An op-ed penned by Former US Rep. Harold Ford Jr. was recently featured in the Memphis Commercial Appeal, contending it is now up to Democrats in leadership to “put forward an agenda that will deliver on what’s been absent in Washington recently – results – and set the party up to succeed in 2020.”
With partisan strife at a seemingly all-time high, Republicans and Democrats may be able to agree on one thing: infrastructure development. Ford underlines “nearly two-thirds of Americans support President Trump’s proposal to increase infrastructure spending, which is remarkable for any policy from the current White House.” And have no doubt, our infrastructure must be a priority moving forward: The American Society of Civil Engineers’ latest report card gives U.S. infrastructure a barely-passing D+ grade, and called for $2 trillion of investment by 2025 to bring our resources up to code.
As an energy-rich nation, the US must take advantage of its resources in order to meet the needs of its consumers from coast to coast. Ford writes:
Domestic shale development has positioned the United States to become a net energy exporter by 2022 for the first time since the 1950’s. This newfound energy security is creating jobs, helping address climate change and catalyzing economic growth. It has happened largely as a result of prudent public-private partnerships, which have helped deploy infrastructure to keep up with burgeoning production, including some 14,000 miles of pipeline expected to be installed this year.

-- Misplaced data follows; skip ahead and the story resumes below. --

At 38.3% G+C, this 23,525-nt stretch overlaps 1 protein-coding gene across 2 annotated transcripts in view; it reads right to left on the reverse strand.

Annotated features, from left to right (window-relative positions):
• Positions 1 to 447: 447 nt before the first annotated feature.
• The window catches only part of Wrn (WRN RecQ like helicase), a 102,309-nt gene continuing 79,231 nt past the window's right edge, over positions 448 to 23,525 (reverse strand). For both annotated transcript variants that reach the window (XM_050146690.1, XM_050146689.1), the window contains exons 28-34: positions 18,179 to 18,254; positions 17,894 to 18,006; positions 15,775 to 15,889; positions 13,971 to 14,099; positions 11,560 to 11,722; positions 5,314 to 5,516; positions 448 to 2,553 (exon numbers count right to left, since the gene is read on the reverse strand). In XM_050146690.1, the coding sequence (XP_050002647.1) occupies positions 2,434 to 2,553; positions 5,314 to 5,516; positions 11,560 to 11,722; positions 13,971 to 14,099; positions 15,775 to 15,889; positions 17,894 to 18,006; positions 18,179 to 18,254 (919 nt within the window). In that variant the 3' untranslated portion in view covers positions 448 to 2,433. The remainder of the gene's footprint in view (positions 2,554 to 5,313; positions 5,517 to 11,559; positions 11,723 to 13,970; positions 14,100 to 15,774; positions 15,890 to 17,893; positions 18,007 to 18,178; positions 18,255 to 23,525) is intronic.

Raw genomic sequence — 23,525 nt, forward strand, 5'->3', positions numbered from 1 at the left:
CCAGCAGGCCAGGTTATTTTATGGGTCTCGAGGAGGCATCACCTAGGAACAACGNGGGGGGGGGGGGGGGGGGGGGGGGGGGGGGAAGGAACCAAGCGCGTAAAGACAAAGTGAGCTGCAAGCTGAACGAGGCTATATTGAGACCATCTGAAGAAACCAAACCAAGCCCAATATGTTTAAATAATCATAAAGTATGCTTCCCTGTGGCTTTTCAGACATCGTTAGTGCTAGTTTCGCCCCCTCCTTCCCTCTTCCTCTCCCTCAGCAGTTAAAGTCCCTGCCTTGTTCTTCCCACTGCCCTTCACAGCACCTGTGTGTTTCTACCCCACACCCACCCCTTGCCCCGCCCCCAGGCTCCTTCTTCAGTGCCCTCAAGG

However, when it comes to investments in our critical energy infrastructure, the industry has faced a series of challenges and legal hurdles. As Ford writes:
From North Dakota to the Louisiana bayous to the Texas deserts and the Appalachian woodlands, we have witnessed a sequence of events including online, courtroom and construction site fights that render it extremely difficult for new and efficient energy infrastructure to be invested in and rolled out.
All sides have to respect the regulatory process, a process designed to protect the safety of our communities and environment. Fringe tactics don’t advance the country’s interests.
As Mr. Ford concludes, it’s time for Democrats to step up and take the lead on infrastructure development. He writes:
Let’s set the right stage for progress now and even in 2020 by focusing on infrastructure and building a stronger, more durable and ready to be invested in America for the future.